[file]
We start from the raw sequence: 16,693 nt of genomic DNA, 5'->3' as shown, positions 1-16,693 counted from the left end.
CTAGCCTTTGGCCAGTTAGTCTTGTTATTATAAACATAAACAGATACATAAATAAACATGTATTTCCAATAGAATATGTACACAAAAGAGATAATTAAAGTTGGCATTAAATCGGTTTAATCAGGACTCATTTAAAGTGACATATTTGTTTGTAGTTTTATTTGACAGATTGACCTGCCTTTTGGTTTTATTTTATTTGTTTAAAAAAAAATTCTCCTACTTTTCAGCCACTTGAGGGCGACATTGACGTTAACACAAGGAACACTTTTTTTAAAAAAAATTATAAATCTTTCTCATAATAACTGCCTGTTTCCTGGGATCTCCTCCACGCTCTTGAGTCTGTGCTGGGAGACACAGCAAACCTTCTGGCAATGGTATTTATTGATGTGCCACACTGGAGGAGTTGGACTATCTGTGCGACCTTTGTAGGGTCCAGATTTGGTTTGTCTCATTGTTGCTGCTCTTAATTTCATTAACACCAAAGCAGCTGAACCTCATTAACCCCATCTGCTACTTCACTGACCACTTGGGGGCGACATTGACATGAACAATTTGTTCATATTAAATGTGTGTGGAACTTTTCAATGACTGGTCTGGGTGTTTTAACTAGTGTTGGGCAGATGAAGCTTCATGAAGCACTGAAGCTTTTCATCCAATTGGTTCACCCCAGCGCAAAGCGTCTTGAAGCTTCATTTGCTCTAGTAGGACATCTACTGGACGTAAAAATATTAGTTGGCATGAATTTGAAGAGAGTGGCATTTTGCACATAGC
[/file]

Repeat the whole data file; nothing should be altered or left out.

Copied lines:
We start from the raw sequence: 16,693 nt of genomic DNA, 5'->3' as shown, positions 1-16,693 counted from the left end.
CTAGCCTTTGGCCAGTTAGTCTTGTTATTATAAACATAAACAGATACATAAATAAACATGTATTTCCAATAGAATATGTACACAAAAGAGATAATTAAAGTTGGCATTAAATCGGTTTAATCAGGACTCATTTAAAGTGACATATTTGTTTGTAGTTTTATTTGACAGATTGACCTGCCTTTTGGTTTTATTTTATTTGTTTAAAAAAAAATTCTCCTACTTTTCAGCCACTTGAGGGCGACATTGACGTTAACACAAGGAACACTTTTTTTAAAAAAAATTATAAATCTTTCTCATAATAACTGCCTGTTTCCTGGGATCTCCTCCACGCTCTTGAGTCTGTGCTGGGAGACACAGCAAACCTTCTGGCAATGGTATTTATTGATGTGCCACACTGGAGGAGTTGGACTATCTGTGCGACCTTTGTAGGGTCCAGATTTGGTTTGTCTCATTGTTGCTGCTCTTAATTTCATTAACACCAAAGCAGCTGAACCTCATTAACCCCATCTGCTACTTCACTGACCACTTGGGGGCGACATTGACATGAACAATTTGTTCATATTAAATGTGTGTGGAACTTTTCAATGACTGGTCTGGGTGTTTTAACTAGTGTTGGGCAGATGAAGCTTCATGAAGCACTGAAGCTTTTCATCCAATTGGTTCACCCCAGCGCAAAGCGTCTTGAAGCTTCATTTGCTCTAGTAGGACATCTACTGGACGTAAAAATATTAGTTGGCATGAATTTGAAGAGAGTGGCATTTTGCACATAGC